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  1. #101
    birdeen's call is offline VIP Member
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    Default Re: Cross-linguistic Morpheme Analysis

    Quote Originally Posted by chester_100 View Post
    In Polish, it can be acceptable only if it's a Polish affix with which you can form other words too.
    So roots aren't morphemes?? Wow, I always thought they were!

  2. #102
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    Frank Antonson is offline Senior Member
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    Default Re: Cross-linguistic Morpheme Analysis

    Now I want to pick up on that word "archaic". Isn't it tempting to think that the ancients were in some way SMARTER than we? There must be a certain "effiiciency" with a language. (English, as an example of a modern language, may simple be "encrusted" with a vast vocabulary) Is it more "efficient" to use a case instead of a preposition? I suspect so.

    Well, don't let me distract you. I have to wonder if there are linguists out there in the world at large who could descend upon us and dazzle us with what they already know. In the meantime, I feel like you two are on a linguistic adventure. Keep it up.

    Frank

  3. #103
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    Default Re: Cross-linguistic Morpheme Analysis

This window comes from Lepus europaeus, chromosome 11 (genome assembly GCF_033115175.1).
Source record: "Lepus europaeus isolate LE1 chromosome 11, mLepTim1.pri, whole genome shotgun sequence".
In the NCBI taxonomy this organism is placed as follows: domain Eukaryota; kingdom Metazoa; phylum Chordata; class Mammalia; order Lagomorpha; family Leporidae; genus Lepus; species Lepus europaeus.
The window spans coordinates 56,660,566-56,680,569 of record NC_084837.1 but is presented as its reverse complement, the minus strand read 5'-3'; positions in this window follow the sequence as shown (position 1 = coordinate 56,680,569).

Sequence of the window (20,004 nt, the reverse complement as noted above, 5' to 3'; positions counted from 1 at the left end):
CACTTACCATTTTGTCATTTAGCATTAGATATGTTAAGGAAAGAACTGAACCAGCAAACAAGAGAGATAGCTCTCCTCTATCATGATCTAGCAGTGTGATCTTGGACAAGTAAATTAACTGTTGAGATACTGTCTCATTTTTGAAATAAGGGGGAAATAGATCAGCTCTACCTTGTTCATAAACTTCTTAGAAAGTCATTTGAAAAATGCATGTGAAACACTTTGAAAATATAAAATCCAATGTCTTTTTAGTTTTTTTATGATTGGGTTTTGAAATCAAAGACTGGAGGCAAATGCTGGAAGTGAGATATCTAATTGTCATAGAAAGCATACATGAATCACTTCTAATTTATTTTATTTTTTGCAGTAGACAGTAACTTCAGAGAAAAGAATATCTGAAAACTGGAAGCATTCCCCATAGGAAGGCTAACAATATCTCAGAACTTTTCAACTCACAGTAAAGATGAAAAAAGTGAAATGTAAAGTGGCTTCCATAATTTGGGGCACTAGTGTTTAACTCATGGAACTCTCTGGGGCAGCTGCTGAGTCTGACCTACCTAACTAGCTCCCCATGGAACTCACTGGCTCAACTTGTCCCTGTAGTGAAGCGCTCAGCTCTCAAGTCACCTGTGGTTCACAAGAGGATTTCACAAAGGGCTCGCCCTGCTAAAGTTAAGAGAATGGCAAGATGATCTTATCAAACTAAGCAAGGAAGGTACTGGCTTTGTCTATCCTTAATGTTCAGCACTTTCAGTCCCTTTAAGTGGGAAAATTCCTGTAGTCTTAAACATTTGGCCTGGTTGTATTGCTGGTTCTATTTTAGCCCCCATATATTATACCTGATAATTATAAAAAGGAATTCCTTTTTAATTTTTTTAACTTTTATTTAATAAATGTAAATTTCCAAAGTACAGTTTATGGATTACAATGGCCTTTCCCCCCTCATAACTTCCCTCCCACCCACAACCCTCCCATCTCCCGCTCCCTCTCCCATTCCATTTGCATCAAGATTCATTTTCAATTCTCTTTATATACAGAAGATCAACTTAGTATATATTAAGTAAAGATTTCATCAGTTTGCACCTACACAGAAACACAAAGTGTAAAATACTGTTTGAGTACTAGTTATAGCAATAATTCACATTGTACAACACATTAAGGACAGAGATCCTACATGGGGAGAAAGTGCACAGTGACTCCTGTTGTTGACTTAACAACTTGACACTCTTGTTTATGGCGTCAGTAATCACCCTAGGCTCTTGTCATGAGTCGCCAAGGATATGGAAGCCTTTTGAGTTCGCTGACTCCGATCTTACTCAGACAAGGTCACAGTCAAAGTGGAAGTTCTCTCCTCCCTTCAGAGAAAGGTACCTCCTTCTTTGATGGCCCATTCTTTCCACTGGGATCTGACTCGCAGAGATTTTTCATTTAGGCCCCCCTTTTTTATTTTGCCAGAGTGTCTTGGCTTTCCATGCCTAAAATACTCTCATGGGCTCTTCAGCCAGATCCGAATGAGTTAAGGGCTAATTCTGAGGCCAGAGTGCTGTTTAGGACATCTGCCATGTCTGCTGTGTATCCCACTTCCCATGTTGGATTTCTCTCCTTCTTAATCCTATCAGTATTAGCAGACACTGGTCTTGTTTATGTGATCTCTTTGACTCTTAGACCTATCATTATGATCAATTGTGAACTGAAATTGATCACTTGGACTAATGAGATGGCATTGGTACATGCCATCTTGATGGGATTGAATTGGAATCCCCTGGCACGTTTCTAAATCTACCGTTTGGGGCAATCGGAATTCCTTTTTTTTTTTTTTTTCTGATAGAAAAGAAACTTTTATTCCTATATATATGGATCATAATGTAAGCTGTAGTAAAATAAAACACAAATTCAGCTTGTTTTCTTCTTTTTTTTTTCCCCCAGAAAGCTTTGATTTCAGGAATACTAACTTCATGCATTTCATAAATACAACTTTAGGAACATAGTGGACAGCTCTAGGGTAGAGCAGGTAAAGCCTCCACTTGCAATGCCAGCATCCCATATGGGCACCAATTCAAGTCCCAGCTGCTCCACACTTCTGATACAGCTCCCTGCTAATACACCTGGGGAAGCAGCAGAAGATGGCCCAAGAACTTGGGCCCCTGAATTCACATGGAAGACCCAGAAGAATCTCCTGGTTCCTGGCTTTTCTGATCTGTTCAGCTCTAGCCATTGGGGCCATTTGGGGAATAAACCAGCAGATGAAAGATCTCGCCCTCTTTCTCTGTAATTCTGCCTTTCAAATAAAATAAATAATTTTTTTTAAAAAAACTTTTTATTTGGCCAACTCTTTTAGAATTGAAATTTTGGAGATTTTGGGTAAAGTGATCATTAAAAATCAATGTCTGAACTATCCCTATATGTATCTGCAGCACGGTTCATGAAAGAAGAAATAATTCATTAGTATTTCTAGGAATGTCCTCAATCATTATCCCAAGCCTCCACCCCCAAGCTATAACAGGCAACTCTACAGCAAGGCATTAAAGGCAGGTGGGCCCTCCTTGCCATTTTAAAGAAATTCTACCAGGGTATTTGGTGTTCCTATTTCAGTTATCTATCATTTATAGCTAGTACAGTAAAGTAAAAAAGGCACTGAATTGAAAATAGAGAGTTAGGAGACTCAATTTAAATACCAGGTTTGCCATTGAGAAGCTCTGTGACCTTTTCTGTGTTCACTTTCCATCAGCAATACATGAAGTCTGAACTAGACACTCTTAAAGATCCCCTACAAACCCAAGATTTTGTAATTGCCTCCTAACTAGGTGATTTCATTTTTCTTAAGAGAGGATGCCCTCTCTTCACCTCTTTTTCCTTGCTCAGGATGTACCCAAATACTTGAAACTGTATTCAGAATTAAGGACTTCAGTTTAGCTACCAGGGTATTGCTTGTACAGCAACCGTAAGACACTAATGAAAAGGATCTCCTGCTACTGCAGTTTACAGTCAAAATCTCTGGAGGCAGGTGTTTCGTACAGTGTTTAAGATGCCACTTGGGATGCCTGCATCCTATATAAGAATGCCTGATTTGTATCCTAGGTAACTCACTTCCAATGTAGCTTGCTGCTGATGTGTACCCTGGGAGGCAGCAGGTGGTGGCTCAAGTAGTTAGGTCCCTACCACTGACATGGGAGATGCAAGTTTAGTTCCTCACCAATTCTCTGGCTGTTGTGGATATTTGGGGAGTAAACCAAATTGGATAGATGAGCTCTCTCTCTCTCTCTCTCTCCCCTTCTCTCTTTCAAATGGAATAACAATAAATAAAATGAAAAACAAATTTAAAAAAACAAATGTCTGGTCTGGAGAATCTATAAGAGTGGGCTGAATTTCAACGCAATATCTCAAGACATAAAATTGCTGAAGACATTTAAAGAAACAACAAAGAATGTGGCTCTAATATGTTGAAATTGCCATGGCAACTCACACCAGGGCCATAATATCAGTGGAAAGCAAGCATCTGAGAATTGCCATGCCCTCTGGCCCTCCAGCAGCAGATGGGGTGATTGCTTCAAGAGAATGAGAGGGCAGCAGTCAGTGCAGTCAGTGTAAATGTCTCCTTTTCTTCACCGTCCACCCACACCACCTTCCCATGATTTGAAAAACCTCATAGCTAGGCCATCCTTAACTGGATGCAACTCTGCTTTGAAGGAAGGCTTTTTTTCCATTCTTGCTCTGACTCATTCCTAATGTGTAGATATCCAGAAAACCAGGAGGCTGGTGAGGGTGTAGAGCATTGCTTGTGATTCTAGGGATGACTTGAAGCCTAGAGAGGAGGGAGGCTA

Quote Originally Posted by birdeen's call View Post
    So roots aren't morphemes?? Wow, I always thought they were!
    Of course, roots are morphemes.
    The point is that the structure of a word in one language may not be interpretable in another language.
    Let me give you an hypothetical example:

    Imagine a Polish philosopher who writes a book called 'POMYŚLENIE'. His book turns out to be a bestseller and is adored worldwide.
    Because of the significance of his book, the word POMYŚLENIE enters other languages, and in the long run (after many decades), it becomes a word in English with a special meaning like idea, thought, opinion... .
    To turn it into an adjective, they attach an -ic to the word: pomyslenic; which is a common English morphological process.
    As you see, our imaginary English speakers used the word in their language, BUT THEY WOULD NEVER PAY ANY ATTENTION TO THE ORIGINAL POLISH STRUCTURE OF THE WORD. For example, the fact that -enie is a Polish suffix would be meaningless to the English speakers. They would see pomyslenenie a whole word, and not a breakable one.

    The same thing, in my opinion, may be true about 'absorb', but in this case the original language is Latin and the receptive language is Polish.
    If you're sure that 'absorb' is a root in Polish, then it can be used as a meaningful morpheme.

  4. #104
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    Default Re: Cross-linguistic Morpheme Analysis

    Quote Originally Posted by Frank Antonson View Post
    Now I want to pick up on that word ''archaic''. Isn't it tempting to think that the ancients were in some way SMARTER than we? There must be a certain ''effiiciency'' with a language. (English, as an example of a modern language, may simple be ''encrusted'' with a vast vocabulary) Is it more ''efficient'' to use a case instead of a preposition? I suspect so.